What’ Not to Love About NYC Pilot Program

In February, I had the pleasure of attending Mayor Michael Bloomberg’s announcement of the new Software Engineering Pilot Program for New York City schools. This program will begin in September, 2013, in 20 middle and high schools. It is a very interesting program in many ways, designed for students in grades 6 through 12. In the first year alone the curriculum topics include programming, embedded electronics, web design, e-textiles, robotics, and mobile programming. There are plans for elective courses in digital fabrication, 3-D printing, and animation.
What’s not to love about this new program? Well, a few things.
First, the professional development does not yet exist for the teachers who will deliver the new curriculum. But somehow things are supposed to be in place by this summer.
Second, participating schools will have to apply for NY State Education Department approval, they don’t start out with that approval. If they get approval, then graduating students will get a Career and Technical Education endorsement. While that endorsement can be very important for students, my reading of this is that the program is not considered an academic computer science track.
Third, this program does nothing to address two key issues that face the vast majority of states. Like many states, New York does not allow Computer Science to count as a math or science requirement for high school graduation. In addition, New York does not have any endorsement or certification for Computer Science teachers.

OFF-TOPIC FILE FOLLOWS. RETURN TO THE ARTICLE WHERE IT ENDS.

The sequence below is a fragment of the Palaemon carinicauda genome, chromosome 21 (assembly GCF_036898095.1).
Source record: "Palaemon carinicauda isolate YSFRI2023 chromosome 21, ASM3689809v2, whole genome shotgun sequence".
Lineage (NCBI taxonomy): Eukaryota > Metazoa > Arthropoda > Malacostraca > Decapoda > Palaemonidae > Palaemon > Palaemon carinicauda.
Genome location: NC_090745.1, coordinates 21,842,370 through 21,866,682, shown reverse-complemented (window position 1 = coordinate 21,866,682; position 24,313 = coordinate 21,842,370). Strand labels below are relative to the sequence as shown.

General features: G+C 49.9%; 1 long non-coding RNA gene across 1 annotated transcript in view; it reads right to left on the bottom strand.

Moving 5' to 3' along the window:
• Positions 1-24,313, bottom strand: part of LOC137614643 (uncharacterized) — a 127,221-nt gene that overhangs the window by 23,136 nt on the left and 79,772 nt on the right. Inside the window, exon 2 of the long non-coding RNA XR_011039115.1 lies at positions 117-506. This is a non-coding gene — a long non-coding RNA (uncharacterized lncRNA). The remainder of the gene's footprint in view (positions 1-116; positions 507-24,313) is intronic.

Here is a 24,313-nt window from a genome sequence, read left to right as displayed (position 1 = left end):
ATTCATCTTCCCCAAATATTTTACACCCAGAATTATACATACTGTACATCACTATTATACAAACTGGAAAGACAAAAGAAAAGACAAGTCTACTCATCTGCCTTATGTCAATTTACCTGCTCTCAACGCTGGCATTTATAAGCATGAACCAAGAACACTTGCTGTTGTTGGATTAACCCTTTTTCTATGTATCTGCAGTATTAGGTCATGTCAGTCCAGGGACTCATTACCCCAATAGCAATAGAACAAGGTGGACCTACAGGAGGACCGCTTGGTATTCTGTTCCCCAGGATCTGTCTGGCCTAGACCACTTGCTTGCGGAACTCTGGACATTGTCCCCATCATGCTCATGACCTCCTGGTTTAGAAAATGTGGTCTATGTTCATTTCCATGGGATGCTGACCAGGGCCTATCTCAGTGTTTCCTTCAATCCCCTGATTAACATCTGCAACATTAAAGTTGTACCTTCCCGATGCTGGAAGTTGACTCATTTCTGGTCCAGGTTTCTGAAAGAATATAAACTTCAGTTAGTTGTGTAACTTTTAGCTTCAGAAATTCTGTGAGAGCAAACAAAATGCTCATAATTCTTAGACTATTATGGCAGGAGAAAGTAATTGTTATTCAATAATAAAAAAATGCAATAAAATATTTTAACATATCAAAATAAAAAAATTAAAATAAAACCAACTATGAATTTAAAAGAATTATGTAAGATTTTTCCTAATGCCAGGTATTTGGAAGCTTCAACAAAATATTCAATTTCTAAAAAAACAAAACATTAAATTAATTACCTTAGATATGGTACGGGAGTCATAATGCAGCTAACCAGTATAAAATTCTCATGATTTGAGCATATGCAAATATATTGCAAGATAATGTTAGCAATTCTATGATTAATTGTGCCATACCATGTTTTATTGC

To be clear, I think it is wonderful that New York City is launching this new program, and I look forward to seeing how it works out. But I hope New York City will take advantage of the opportunity to provide significant leadership for the rest of the state, potentially pressuring the state Department of Education to make changes in how CS “counts”. I’d love to see elements of this program count toward students’ math or science requirements, and align with either the Exploring Computer Science or CS Principles curricula. For now I’ll just have to wait and see.
Valerie Barr
Candidate for College Faculty Representative

One thought on “What’ Not to Love About NYC Pilot Program

  1. Actually, NY does allow for CS to count as a Math credit for graduation if it is being taught by a math certified teacher. As a CTE program SEP would give the students an extra designation on their transcript, but even more importantly give the school extra funding to support the program in the long term. A decision was made to trade off between the funding benefit and the academic designation.
    Also, with regards to the professional development, funding is already in place to pay the teachers for the hours over the summer, and they have already had their first one-day training with an introduction to Scratch. We are working with a NYC university to develop an eventual masters degree in CS education which will lead to a dual certification in Software Engineering CTE and Mathematics for the teachers who complete the courses. We are also working with the state to redefine what the SE certification looks like (its easier to redefine an existing cert than to create a new one – hence software engineering and not computer science).
    I acknowledge your concerns and just wanted to let you know that because some of us in NY share them we are working on solutions that are not public because they are still in the works. (hence the unnamed university)

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